I love the intrigue — but why aren’t these folks willing to tell us that they are excited to commence these huge projects?

Two reasons, that are kind of the same reason…..

First, announcements only attract protests in Canada. We have learned this the hard way over the past decade……NOTHING GOOD comes out of presenting or updating anything to the public about oil and gas related projects going forward.  (Shell and Chevron execs must be so grateful that Kinder Morgan in Vancouver is attracting all the protesters!)

All that a positive FID announcement is going to do is create headaches, bottlenecks and problems.  So why bother? It is much better to just put your head down and do your business quietly.  The response to project announcements from the oil and gas industry is for the press and environmentalists to shoot first and never ask questions.

In this business keeping things on the “down-low” is surely the way to go.

Second, it is without question in the best interests of these projects to not embarrass the minority NDP government.

The NDP ran on the premise that they would kill LNG and the huge hydro-electric Site C dam. BC Premier John Horgan then subsequently approved the Site C megaproject that he had argued against….so he is already on the hot seat with some of his base.

And of course the NDP coalition partners–the Green Party–are 100% opposed to LNG going forward.  You saw what Weaver tweeted earlier this year.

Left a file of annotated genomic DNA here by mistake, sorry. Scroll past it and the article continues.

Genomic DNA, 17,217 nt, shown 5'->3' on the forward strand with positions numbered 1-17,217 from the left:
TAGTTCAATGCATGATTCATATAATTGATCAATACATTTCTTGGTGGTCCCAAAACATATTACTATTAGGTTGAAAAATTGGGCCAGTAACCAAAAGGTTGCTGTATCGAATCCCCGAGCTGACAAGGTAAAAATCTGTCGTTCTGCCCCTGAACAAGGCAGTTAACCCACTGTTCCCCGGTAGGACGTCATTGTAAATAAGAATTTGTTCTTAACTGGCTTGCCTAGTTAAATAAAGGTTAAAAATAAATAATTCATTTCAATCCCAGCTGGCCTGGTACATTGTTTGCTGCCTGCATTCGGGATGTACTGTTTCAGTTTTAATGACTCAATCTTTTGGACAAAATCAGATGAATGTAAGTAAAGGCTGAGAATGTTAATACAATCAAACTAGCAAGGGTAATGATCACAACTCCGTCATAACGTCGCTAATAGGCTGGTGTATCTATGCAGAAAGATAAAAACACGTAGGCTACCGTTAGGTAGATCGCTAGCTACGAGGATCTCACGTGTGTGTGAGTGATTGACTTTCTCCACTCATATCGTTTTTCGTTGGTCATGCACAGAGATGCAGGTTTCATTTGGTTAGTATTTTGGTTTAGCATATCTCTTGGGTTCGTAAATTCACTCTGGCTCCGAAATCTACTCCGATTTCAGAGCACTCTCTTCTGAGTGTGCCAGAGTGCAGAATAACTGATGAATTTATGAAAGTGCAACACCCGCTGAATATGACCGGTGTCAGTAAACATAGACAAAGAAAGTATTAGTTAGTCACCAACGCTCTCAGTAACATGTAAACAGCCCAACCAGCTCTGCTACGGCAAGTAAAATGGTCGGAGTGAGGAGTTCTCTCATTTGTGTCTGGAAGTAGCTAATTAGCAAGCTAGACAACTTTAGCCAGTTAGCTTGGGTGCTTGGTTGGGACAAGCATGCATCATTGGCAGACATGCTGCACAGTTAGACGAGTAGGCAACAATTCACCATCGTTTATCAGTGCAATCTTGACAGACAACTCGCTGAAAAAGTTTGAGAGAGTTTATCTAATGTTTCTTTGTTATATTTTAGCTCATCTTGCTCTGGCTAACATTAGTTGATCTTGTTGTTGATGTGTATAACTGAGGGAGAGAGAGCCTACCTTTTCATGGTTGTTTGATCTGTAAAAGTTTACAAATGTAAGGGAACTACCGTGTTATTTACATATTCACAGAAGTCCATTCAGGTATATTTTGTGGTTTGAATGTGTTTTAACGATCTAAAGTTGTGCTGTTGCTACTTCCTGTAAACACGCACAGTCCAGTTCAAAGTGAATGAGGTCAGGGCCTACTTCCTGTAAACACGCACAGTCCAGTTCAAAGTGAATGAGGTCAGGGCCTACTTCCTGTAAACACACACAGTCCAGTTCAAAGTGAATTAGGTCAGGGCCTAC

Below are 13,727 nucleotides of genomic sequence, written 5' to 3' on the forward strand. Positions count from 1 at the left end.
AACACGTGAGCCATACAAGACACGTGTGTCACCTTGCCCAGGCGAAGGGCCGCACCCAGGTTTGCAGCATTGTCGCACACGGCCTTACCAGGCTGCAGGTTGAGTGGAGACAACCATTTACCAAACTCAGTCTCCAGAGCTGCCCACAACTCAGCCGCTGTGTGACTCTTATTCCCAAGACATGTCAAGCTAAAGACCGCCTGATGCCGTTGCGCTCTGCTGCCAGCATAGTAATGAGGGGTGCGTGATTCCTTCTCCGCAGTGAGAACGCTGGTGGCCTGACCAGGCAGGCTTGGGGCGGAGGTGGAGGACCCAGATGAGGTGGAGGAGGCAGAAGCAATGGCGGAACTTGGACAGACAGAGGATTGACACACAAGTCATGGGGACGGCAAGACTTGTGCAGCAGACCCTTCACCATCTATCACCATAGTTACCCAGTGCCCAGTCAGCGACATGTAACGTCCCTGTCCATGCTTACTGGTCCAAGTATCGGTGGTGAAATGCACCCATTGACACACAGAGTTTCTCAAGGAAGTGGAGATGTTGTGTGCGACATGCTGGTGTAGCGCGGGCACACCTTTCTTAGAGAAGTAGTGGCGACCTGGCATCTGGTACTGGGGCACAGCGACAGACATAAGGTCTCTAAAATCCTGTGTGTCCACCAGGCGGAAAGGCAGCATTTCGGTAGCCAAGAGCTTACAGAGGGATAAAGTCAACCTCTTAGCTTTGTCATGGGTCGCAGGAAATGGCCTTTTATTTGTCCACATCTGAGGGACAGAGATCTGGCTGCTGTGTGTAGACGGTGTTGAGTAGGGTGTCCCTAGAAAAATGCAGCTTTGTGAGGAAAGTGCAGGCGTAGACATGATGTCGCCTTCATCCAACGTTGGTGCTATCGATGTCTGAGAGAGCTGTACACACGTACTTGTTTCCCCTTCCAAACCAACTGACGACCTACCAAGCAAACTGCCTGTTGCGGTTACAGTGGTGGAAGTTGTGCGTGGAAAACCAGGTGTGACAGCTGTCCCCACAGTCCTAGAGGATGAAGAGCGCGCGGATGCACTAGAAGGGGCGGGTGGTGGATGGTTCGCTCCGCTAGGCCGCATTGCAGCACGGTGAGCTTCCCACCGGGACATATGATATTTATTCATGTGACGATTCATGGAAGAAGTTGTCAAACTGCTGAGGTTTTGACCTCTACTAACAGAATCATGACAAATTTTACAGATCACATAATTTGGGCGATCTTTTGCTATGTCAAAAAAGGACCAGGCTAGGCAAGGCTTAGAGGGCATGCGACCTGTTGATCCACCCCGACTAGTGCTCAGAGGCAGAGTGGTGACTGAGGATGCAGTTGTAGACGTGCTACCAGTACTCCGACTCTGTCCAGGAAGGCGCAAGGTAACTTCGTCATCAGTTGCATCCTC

But…Premier Horgan needs some northern seats to win the next election, and without LNG there isn’t going to be much increased prosperity up there by the time that election rolls around.

And realistically the BC Government is heavily incentivized to support LNG.  The Shell LNG Canada project would result in $40 billion of spending in the province and create direct Provincial revenues of more than $22 billion over the next 40 years.

The reality is that Shell, Chevron and their respective partners are going to be able to work with the NDP……if they continue to do so very quietly.

As for timing for  real news–a positive FID from LNG Canada–look for mid-October.  On October 31, 2018 there is a drop-dead date for British Columbia’s LNG incentive package (PST exemption, repeal of LNG income tax, break on electricity costs and cap on carbon taxes at $30/tonne).

So now you know….but  SSHHHHH!!! Don’t tell anyone.  They’re trying to keep it a secret.